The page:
outdated.  It is recommended that you retrieve the packages from the SGI
FTP server:


You should also compile a version of coreutils that works with ACLs, so that
you don't lose ACL information with day-to-day file manipulation.  In addition
to the coreutils source package, you need the coreutils patchset for this:


4. Compile
Now the fun really begins.

First, apply the necessary patches and compile a kernel with ACL support
(CONFIG_FS_POSIX_ACL=y).  This can be found under "Filesystems" when
using "make menuconfig."  For XFS, you may also need to enable certain
suboptions of XFS support, found in the same menu screen.

Once you've got the kernel compiled and installed, it may be necessary to copy
your new kernel headers to /usr/include/{linux,asm,asm-generic} all over again
(I hear FHS zealots wailing already).

For the next bit, compile the attr-2.4.12 libraries:

    # set CFLAGS...
    ./configure --prefix=/usr --enable-shared --enable-static &&
    make install install-lib install-dev &&
    mv /usr/libexec/libattr.*a /lib &&
    rm -f /usr/libexec/libattr.* /lib/libattr.so &&
    ln -s ../../lib/libattr.so.1.1.0 /usr/lib/libattr.so

Now compile the acl-2.2.21 libraries:

    # set CFLAGS...
    ./configure --prefix=/usr --enable-shared --enable-static &&
    make install install-lib install-dev &&
    mv /usr/libexec/libacl.*a /lib &&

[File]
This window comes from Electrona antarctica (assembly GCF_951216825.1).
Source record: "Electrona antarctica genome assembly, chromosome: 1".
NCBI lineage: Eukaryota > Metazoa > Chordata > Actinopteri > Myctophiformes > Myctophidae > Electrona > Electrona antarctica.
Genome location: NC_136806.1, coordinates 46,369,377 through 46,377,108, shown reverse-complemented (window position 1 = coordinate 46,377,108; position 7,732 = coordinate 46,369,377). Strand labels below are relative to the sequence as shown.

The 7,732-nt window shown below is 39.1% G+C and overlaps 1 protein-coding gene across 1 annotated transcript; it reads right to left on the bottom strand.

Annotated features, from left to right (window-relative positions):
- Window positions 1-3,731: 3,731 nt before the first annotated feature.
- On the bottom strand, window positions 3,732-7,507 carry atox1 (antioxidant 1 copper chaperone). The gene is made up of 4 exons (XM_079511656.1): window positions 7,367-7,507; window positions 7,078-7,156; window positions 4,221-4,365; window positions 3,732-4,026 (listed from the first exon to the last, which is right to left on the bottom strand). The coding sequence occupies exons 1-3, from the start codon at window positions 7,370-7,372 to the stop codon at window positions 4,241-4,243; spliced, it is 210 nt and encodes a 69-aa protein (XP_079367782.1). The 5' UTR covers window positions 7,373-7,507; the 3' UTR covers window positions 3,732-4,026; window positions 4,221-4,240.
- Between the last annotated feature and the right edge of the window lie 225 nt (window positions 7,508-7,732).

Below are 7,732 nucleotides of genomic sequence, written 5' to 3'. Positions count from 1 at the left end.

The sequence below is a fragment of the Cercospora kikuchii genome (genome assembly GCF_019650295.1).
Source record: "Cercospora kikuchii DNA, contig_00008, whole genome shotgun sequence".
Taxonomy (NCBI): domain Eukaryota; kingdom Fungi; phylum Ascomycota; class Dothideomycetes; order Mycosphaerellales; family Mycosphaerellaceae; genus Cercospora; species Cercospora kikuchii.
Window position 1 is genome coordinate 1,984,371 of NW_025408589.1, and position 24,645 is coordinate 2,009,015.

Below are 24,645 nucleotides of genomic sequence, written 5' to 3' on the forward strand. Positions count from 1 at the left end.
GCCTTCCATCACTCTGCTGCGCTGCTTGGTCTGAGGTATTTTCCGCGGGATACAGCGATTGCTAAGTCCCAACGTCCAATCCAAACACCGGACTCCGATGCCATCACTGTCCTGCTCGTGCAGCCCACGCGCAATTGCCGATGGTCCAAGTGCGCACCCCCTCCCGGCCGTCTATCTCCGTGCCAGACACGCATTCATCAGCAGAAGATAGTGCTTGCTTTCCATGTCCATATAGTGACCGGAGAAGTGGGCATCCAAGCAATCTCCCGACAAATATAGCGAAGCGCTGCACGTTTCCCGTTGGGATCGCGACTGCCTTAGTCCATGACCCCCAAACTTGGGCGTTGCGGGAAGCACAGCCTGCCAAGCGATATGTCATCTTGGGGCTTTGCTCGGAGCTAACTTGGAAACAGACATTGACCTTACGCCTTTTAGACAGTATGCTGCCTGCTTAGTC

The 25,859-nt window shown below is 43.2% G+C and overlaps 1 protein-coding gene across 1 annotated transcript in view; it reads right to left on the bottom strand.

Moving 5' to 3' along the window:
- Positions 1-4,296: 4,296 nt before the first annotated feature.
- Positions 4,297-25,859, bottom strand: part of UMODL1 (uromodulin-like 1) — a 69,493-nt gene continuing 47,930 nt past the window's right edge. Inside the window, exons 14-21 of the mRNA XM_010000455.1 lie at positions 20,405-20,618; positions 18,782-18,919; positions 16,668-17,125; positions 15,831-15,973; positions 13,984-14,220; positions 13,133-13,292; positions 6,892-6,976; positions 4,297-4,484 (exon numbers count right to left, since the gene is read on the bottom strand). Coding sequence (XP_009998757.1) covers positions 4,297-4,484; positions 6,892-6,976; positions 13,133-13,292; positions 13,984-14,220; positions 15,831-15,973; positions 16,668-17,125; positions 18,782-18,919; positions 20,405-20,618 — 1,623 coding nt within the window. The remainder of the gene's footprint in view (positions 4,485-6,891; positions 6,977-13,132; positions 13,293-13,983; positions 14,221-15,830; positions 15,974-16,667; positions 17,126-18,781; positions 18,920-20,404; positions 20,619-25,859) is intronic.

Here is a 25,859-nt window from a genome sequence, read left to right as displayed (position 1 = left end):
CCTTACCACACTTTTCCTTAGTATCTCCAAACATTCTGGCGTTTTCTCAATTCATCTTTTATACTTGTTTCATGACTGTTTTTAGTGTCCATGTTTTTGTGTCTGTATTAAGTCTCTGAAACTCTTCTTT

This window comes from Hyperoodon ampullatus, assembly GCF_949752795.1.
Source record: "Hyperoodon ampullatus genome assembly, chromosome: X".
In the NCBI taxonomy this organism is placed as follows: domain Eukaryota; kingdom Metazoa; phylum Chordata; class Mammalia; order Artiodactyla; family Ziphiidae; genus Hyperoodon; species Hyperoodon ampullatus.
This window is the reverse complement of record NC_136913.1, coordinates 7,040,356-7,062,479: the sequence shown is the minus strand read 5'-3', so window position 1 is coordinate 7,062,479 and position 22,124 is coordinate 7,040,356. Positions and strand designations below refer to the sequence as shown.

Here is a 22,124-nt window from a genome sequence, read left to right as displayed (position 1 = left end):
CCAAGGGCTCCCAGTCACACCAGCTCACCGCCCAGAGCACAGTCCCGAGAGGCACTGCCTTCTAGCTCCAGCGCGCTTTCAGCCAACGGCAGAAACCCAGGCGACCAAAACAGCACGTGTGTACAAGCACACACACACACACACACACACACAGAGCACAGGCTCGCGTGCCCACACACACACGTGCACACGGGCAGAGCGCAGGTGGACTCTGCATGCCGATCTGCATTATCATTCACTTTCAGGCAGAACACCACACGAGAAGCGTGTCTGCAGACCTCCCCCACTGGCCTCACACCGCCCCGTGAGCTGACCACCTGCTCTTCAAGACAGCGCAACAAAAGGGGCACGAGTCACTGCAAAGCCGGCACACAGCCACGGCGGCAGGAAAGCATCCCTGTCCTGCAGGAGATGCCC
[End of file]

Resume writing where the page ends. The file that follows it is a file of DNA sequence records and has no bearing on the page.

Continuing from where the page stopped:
rm -f /usr/libexec/libacl.*a /lib/libacl.so &&
    ln -s ../../lib/libacl.so.1.1.0 /usr/lib/libacl.so

At this point, you should immediately be able to examine ACL's on an XFS
filesystem using getfacl and setfacl.

In order to enable ACLs on ext2/ext3, you will need to configure certain mount
options.  The "user_xattr" option enables user-accessible extended attributes;
the "acl" option enables ACL support.  You can either specify these options at
every mount (possibly via /etc/fstab) or make these options enabled-by-default
on a specific ext2/ext3 filesystem via tune2fs:

    tune2fs -o user_xattr /dev/<fs-device>
    tune2fs -o acl /dev/<fs-device>

Now you need to patch coreutils.  This is a bit complicated, as the coreutils
patchset from acl.bestbits.at is a disorganized mess.  I will assume you have
untarred the patchset in /usr/src:

    # set CFLAGS...
    patch -p1 < /usr/src/coreutils-5.0-0/coreutils-acl.diff &&
    patch -p1 < /usr/src/coreutils-5.0-0/coreutils-acl+posix.diff &&
    patch -p1 < /usr/src/coreutils-5.0-0/coreutils-xattr.diff &&
    patch -p1 < /usr/src/coreutils-5.0-0/coreutils-i18n.patch &&
    patch < /usr/src/coreutils-5.0-0/coreutils-5.0.dif &&
    patch < /usr/src/coreutils-5.0-0/coreutils-tests.patch

Now you should compile coreutils according to the instructions in your favorite
version of the LFS book.

At some point, you may wish to compile samba with ACL support.  This is a
simple matter of passing the "--with-acl-support" flag to samba's configure

5. Aftermath
You should now be able to view and modify ACLs on an ACL-ready filesystem, by
way of the setfacl and getfacl utilities from the acl package.  coreutils will
not view or modify ACLs directly but will preserve them when moving, copying,
or creating files.

A properly compiled samba should be able to support ACLs over the network.
While samba servers aren't in the habit of providing even complete UNIX-style
permissions to UNIX/Linux clients, an ACL-enabled samba server is better
equipped to support Windows clients.


* Updated with ext2/ext3 instructions (thanks to Daniel Thaler).
* Updated to support new SysV-free XFS 1.3.1 release.
* Updated to include newer versions of acl and attr.

* Updated to support coreutils, linux-2.4.21, and recent new XFS 1.3 release.
* Rewrote to accommodate new hints format.